Revenue Neutrality

The ACT Government is not increasing the “tax take” although we are changing the “tax mix” from inefficient transaction taxes like conveyance, to efficient taxation on land values. That is, we are not increasing overall tax revenue.

The chart below shows the estimated total revenue that would have been received from general rates, conveyance and insurance duties if tax reform had not been implemented, and compares it with the actual revenues that have been achieved under tax reform from 2012-13 to 2014-15, and the estimated outcomes for 2015-16 and 2016-17.

Over the first stage of reform, total general rates, conveyance and insurance duty revenue is estimated to be $24 million less than what it would have been under the no-reform scenario over the first five years of tax reform.

Figure 2 Total cumulative general rates, conveyance and insurance duty revenue

  Figure shows total cumulative general rates, conveyance and insurance duty revenue 

Table 1 Reduction in conveyance duty for Stage 1 (2011-12 to 2016-17 for various property values)

  2011-12 2016-17 (Stage 1)
Property value Duty ($) Duty ($) Reduction (%)
$300,000 9,500 5,460 -43
$400,000 15,000 9,460 -37
$500,000 20,500 13,460 -34
$600,000 26,250 18,460 -30
$700,000 32,000 23,460 -27
$800,000 37,750 29,210 -23
$900,000 43,500 35,710 -18
$1m 49,250 42,210 -14
$2m 116,750 101,800 -13

The table above shows that the reductions in conveyance duty have been greater for lower value transactions.

We have cut conveyance duty by more than 30 per cent for three-quarters of residential properties and half of commercial property transactions as a result of the first stage of tax reform.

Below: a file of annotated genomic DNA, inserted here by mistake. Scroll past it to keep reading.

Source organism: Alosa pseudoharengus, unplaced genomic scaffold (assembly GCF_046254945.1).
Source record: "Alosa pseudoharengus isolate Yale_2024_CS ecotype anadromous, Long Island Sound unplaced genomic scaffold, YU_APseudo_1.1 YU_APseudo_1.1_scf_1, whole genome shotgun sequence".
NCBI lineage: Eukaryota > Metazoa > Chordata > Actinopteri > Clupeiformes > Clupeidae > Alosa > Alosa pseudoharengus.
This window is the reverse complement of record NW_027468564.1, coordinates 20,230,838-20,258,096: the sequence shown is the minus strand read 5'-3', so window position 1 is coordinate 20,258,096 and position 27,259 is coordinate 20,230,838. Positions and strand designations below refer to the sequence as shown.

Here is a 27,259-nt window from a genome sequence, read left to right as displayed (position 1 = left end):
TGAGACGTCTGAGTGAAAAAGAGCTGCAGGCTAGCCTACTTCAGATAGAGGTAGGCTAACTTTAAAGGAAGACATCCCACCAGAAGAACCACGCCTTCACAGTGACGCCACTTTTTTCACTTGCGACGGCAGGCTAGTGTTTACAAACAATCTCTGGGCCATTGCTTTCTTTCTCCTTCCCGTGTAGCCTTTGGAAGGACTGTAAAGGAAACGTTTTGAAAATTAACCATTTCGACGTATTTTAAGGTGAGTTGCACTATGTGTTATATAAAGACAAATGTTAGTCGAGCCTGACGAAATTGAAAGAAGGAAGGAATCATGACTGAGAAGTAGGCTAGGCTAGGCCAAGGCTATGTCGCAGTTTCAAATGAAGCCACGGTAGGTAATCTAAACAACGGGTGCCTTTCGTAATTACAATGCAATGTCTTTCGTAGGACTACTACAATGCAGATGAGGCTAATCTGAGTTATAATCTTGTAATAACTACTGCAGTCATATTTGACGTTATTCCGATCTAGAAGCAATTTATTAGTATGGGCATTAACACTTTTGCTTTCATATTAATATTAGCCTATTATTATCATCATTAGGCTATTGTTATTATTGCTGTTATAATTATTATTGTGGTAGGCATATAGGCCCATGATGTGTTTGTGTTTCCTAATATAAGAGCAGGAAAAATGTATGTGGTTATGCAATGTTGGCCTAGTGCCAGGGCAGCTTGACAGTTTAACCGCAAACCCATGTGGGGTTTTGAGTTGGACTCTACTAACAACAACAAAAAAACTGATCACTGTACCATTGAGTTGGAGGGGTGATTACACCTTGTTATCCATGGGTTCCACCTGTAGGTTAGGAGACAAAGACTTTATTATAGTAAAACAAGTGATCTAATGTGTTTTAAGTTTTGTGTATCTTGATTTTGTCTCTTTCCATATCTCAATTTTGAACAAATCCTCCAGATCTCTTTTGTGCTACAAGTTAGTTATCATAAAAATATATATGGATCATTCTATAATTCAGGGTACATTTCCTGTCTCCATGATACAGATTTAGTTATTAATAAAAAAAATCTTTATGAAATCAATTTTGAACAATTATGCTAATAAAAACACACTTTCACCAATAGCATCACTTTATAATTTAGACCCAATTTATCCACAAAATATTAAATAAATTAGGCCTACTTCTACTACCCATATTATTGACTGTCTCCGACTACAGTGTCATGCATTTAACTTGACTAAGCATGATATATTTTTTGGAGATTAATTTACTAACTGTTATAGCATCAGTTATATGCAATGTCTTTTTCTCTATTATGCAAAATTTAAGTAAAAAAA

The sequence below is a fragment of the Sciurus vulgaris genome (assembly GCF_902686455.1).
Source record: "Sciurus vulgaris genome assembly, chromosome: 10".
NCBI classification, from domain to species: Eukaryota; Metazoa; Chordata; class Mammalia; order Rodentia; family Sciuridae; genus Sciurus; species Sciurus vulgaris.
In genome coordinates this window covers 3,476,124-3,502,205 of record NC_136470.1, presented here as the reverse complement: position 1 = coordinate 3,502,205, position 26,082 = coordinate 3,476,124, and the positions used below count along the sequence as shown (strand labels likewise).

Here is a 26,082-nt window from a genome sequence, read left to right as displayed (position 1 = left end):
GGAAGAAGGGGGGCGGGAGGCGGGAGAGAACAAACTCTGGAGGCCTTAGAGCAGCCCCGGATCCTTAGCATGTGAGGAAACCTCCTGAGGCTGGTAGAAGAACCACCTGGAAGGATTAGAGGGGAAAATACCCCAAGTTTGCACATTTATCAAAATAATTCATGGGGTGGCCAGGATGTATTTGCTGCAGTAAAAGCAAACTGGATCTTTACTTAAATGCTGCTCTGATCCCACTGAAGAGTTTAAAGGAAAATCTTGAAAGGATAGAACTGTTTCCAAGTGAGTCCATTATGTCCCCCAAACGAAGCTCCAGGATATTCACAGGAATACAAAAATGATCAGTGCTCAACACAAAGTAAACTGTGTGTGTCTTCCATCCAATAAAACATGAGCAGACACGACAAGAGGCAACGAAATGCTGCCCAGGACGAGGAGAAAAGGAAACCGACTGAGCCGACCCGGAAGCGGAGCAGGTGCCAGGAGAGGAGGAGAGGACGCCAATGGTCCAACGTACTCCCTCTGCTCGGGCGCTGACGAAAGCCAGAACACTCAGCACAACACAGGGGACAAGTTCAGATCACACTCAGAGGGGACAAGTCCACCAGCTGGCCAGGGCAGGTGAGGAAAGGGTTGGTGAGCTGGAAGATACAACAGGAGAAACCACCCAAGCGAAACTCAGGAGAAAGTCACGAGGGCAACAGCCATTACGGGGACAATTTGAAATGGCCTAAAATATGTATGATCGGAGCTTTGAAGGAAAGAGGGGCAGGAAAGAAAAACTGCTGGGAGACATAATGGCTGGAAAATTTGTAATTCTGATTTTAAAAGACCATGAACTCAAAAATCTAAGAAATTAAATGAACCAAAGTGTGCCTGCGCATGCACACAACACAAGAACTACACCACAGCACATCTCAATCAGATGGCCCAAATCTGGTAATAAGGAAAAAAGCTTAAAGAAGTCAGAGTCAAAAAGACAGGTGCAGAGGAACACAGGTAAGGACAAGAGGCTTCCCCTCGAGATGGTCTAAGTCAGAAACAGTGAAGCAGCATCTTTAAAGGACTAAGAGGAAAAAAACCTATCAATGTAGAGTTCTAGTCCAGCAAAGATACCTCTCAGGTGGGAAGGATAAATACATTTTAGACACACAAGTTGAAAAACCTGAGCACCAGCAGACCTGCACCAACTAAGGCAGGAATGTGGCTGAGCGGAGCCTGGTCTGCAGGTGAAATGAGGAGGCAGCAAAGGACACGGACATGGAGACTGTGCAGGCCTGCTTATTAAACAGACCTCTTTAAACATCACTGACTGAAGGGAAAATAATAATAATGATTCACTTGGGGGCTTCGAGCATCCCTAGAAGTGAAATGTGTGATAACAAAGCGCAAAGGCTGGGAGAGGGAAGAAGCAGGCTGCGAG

Because of the Government’s tax reforms to date, the conveyance duty charge for most residential properties in the ACT is already significantly lower than the national average, and the lowest of all jurisdictions except Queensland’s rate for owner occupier properties.

Figure 3 shows a comparison of conveyance duty charges for a $500,000 property in each jurisdiction.

Figure 3: Conveyance duty payment for a $500,000 property

Figure 3 shows a comparison of conveyance duty charges for a $500,000 property in each jurisdiction. 

Note: The rate used for Queensland is the owner occupier rate. A higher rate is applied by the Queensland Government for investment properties.

Abolishing Insurance Duty

Insurance duties will be completely abolished from 1 July 2016, making the ACT the only state or territory to have completely abolished this tax. Prior to tax reform, a 10 per cent duty was levied on all general insurance premiums and 5 per cent on life insurance. The removal of this duty will assist households and businesses in the ACT to better afford the level of insurance cover they would prefer and reduce the level of under-insurance. For a household spending $3,000 on insurance each year, the annual saving
is $300.


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